I have to start years ago when I met the guys who run Meakusma for the first time. It was even before they started a festival, maybe seven years ago or even more. I was working at that time at a-musik, a record store in Cologne. Meakusma is also a label, so they came from Eupen, where they live, to Cologne to bring records to the record store, where we were supposed to sell them. Immediately it became a very nice contact and then friendship. So when they had their first Meakusma in Brussel, they invited me to play.

          I have a project Phantom Kino Ballett with Sarah Szczesny and last year we also performed at Meakusma. It's an audiovisual drama; it's something to sit down and watch. It's a movie with music, spoken words, and arts performing to it. Actually, for us, it is a really important performance, and I think, so far, we did about seven of them. Things are changing, and we are always facing different situations where we think: “OK, now we have not 200 but 600 people in this room watching our movie,” so we have to change something, we have to do something else - another choreography, or even movie changes itself. So for Meakusma we also made a nice selection with a lot of fabric which Sarah painted. We worked with the room, and I would say it was one of the most important performances we had so far.

I want to talk about your curatorship at the upcoming Meakusma festival. How did this idea come about?

          I have to start years ago when I met the guys who run Meakusma for the first time. It was even before they started a festival, maybe seven years ago or even more. I was working at that time at a-musik, a record store in Cologne. Meakusma is also a label, so they came from Eupen, where they live, to Cologne to bring records to the record store, where we were supposed to sell them. Immediately it became a very nice contact and then friendship. So when they had their first Meakusma in Brussel, they invited me to play.

          I have a project Phantom Kino Ballett with Sarah Szczesny and last year we also performed at Meakusma. It's an audiovisual drama; it's something to sit down and watch. It's a movie with music, spoken words, and arts performing to it. Actually, for us, it is a really important performance, and I think, so far, we did about seven of them. Things are changing, and we are always facing different situations where we think: “OK, now we have not 200 but 600 people in this room watching our movie,” so we have to change something, we have to do something else - another choreography, or even movie changes itself. So for Meakusma we also made a nice selection with a lot of fabric which Sarah painted. We worked with the room, and I would say it was one of the most important performances we had so far.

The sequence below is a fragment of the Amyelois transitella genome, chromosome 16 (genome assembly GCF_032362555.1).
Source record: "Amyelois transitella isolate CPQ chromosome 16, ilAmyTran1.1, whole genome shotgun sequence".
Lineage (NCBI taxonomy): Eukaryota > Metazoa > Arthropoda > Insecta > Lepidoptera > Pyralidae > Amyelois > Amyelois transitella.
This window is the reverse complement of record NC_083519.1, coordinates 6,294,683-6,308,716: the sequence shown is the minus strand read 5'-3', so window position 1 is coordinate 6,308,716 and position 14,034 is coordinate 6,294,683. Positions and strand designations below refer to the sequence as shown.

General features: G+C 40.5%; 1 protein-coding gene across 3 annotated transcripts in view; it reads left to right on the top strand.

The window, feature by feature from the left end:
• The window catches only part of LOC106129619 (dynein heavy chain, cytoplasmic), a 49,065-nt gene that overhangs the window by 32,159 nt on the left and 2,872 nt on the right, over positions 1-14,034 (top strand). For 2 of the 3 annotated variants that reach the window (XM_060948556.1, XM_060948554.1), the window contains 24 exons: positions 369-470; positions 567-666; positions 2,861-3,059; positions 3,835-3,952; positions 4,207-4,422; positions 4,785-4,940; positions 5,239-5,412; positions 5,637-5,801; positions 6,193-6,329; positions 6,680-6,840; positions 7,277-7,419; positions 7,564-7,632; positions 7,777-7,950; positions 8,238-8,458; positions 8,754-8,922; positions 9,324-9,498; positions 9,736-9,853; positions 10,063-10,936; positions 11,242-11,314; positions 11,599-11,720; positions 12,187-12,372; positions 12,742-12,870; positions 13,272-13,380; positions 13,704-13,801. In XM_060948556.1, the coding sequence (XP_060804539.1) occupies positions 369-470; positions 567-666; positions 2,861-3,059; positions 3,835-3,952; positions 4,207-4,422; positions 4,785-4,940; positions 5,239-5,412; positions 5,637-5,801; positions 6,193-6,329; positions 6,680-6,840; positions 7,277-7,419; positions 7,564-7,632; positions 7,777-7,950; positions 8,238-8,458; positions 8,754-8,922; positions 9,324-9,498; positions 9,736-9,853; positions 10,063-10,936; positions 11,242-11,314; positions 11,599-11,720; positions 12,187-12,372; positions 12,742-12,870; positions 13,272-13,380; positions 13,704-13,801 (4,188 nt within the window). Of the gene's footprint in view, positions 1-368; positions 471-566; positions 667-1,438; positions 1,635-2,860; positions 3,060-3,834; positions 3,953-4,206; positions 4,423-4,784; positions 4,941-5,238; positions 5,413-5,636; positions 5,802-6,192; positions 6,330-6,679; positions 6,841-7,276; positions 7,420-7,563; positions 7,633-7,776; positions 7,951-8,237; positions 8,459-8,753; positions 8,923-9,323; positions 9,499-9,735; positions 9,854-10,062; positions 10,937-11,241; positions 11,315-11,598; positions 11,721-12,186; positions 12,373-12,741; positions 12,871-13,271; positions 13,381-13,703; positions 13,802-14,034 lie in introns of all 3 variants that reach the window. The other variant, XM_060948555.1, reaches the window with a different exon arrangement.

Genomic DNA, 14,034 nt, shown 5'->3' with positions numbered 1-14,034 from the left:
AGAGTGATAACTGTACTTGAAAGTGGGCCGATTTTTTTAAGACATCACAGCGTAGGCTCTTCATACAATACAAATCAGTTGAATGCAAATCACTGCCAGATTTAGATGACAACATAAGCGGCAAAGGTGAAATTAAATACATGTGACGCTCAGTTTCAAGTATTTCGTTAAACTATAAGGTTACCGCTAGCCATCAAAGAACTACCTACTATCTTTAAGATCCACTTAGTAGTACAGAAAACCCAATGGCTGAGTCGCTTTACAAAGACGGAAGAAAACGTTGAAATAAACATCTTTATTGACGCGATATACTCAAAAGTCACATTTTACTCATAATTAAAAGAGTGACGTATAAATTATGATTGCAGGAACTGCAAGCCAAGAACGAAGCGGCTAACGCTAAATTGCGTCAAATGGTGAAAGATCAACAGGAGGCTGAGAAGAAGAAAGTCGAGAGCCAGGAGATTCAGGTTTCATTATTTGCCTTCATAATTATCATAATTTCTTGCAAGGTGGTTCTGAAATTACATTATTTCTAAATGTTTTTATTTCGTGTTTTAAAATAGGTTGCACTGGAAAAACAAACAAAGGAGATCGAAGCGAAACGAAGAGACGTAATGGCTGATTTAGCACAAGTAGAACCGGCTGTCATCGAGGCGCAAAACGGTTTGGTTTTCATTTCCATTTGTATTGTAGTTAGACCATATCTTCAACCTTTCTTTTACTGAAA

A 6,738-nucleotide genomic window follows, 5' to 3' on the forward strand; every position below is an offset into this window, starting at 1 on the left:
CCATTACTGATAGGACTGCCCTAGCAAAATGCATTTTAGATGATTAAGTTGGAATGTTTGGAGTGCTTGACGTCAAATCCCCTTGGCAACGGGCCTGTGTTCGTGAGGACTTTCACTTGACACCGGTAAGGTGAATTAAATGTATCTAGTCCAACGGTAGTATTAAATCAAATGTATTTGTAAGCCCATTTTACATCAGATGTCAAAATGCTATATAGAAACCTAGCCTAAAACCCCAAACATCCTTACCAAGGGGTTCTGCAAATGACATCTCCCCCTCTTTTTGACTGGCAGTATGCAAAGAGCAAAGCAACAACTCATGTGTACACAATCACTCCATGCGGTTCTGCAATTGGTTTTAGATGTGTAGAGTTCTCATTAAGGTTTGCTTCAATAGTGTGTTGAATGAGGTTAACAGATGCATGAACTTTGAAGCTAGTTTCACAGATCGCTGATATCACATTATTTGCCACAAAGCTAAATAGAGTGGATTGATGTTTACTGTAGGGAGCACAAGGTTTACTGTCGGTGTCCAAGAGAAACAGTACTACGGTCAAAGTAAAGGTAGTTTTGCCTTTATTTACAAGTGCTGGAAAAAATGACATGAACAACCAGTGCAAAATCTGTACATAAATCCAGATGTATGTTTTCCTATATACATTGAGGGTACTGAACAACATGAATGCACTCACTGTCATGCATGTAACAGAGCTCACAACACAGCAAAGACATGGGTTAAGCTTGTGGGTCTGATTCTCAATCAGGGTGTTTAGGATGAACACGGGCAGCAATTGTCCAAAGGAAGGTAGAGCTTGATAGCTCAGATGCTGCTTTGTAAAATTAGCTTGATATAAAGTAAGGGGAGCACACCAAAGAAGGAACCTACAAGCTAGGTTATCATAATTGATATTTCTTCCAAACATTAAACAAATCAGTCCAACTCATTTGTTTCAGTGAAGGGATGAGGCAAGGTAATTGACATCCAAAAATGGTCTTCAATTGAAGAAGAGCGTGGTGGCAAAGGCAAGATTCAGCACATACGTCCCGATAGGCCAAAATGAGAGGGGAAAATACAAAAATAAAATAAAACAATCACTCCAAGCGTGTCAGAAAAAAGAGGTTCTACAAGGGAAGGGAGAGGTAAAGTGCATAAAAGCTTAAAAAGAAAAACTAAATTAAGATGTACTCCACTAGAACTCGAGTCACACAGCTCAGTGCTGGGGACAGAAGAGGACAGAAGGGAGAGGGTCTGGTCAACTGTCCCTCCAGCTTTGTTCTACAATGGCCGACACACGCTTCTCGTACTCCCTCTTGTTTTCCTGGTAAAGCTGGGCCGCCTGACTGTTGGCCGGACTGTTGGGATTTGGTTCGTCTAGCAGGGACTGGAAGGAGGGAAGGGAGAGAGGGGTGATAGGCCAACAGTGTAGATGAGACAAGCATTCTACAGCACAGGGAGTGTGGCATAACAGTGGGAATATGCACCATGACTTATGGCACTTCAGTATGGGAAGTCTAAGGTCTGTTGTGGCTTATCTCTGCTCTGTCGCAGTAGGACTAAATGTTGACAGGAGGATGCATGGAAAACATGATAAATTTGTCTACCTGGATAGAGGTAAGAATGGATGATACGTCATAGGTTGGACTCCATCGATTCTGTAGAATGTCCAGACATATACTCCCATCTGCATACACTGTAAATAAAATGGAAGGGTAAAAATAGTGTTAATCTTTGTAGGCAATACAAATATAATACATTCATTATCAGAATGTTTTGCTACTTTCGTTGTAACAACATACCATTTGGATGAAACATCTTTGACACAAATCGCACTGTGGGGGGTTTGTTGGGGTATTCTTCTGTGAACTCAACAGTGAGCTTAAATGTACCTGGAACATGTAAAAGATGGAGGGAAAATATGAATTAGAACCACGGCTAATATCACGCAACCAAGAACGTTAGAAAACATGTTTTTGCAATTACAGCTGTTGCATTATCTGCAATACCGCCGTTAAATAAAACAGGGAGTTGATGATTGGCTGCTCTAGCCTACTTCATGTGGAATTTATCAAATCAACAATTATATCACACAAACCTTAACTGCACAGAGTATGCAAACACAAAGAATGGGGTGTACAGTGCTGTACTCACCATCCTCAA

That's why Meakusma is not just another festival, which I play a lot.

That's why Meakusma is not just another festival, which I play a lot.

          I also like the idea of curation. It was more like an idea which comes up between friends and not on official request. What also makes it very special for me is Eupen, the hometown of Meakusma, which is really close to my former hometown of Cologne, which I left one and a half years ago. And I know that many friends from Cologne will all come together - it's rather a friends gathering than just another festival for me.

          After I left Cologne, I went for three months to Kyoto with the Phantom Kino Ballett and Sarah Szczesny. We had an artists residence at the local Goethe Institut, and we've made many friends there, met so many amazing musicians and people running labels. So when the idea to curate the stage at Meakusma came up, I thought it would be a perfect chance for me to bring together the people I met in Osaka and Kyoto. Bring them close to my hometown where all my other friends are coming, and they will meet and share music.

 

I’m sure that you have many friends-musicians around the world, why have you chosen the Japanese scene?

          Those three months in Kyoto were the most inspirational in the last ten years. I was touring so much for the last couple of years and playing so much, I could hardly go out anymore for a concert or a party without being involved. It was something I've rediscovered and how important it is from time to time. When I was in Kyoto, I took some time off. I blocked a lot of weekends. I only once traveled to Europe, so I had enough free time finally to go somewhere and just listen to a concert. And these artists I invited, they all gave me so much. 

          I also like the idea of curation. It was more like an idea which comes up between friends and not on official request. What also makes it very special for me is Eupen, the hometown of Meakusma, which is really close to my former hometown of Cologne, which I left one and a half years ago. And I know that many friends from Cologne will all come together - it's rather a friends gathering than just another festival for me.

          After I left Cologne, I went for three months to Kyoto with the Phantom Kino Ballett and Sarah Szczesny. We had an artists residence at the local Goethe Institut, and we've made many friends there, met so many amazing musicians and people running labels. So when the idea to curate the stage at Meakusma came up, I thought it would be a perfect chance for me to bring together the people I met in Osaka and Kyoto. Bring them close to my hometown where all my other friends are coming, and they will meet and share music.

 

I’m sure that you have many friends-musicians around the world, why have you chosen the Japanese scene?